Author Blurb Jillian Medoff, author of When We Were Bright and Beautiful
Lily Brooks-Dalton is an audacious, exquisite writer whose work pulses with humanity and hope. In The Light Pirate, her mesmerizing new novel, Brooks-Dalton achieves the impossible: she leaves us feeling grateful to be alive even as she describes, with pinpoint precision, the end of the world as we know it. Gripping, poetic, and wholly original, this book changed how I see the future. I'll never forget it.

Author Blurb Meredith Hall, author of Beneficence
This is one of the most daring, deeply imagined and moving novels I have read. The writer asks us to consider a near-apocalyptic future, but, in prose that is beautiful and precise, Brooks-Dalton offers us hope that we are capable of remaking this world as a gentler and more generous-hearted place. Readers will not forget this beautiful book.

Author Blurb Rachel Lyon, author of Self-Portrait With Boy
I read this book in a whirlwind, voracious as the hurricanes at its heart. Lily Brooks-Dalton writes with the kind of intricate sensitivity that leaves one grateful to be—faultily, flimsily, adaptably, temporarily—human. Harrowing, tender, and urgent, The Light Pirate is a novel of global scope and exquisite intimacy.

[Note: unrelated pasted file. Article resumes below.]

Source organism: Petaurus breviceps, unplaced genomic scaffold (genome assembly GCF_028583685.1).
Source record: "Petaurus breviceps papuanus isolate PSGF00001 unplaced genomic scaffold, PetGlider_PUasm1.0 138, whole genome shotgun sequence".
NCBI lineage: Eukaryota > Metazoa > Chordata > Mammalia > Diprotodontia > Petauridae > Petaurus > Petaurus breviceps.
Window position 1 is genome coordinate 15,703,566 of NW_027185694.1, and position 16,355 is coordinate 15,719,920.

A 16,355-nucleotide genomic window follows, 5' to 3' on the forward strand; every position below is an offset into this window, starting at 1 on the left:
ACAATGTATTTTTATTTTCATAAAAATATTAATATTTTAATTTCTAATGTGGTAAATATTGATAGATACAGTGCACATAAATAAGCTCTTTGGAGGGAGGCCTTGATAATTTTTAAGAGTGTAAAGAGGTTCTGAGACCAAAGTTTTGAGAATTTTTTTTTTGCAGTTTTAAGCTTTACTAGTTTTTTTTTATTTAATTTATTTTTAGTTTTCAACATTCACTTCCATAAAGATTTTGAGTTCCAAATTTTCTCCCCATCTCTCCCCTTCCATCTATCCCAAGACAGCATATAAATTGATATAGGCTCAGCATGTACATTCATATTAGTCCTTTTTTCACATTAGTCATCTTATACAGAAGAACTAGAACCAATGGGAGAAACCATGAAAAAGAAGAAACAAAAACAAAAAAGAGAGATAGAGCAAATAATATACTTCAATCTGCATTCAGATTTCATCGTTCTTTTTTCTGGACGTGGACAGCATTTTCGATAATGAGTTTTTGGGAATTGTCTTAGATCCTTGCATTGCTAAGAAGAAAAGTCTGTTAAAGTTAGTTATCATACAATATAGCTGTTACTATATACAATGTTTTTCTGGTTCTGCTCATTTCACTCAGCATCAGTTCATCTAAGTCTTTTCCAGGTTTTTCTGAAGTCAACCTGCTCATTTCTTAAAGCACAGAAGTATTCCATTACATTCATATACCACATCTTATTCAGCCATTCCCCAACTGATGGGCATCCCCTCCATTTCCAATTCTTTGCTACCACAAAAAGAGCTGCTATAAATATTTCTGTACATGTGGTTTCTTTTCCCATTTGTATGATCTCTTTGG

Reader Reviews

Ann E Beman

Hope is light in the darkness
Resilience, survival, adaptability. These are all themes of this novel told in four parts -- power, water, light, time. Wanda Lowe is named for the catastrophic storm that opens this memorable novel. She is born in a not-too-distant future Florida, ...   Read More

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Beyond the Book

The Impact of Climate Change in Florida

Tidal flooding in Miami on a sunny day, view of shallow waters submerging a city street corner Climate change is an international problem but its impact can already be felt more intensely in certain areas. This is particularly true in locations that are warm and coastal, which are more susceptible to the effects of increased temperatures, rising sea levels, worsening tropical storm systems and erosion. Florida is one such example, and author Lily Brooks-Dalton explores the potential future of the climate disaster for the state's residents in her novel The Light Pirate.

As the world's oceans grow warmer and rainfall escalates, storms are able to form from greater potential energy, resulting in more intense weather systems. Florida's unique geographical location — between the Gulf of Mexico and the Atlantic Ocean — ...

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Read-Alikes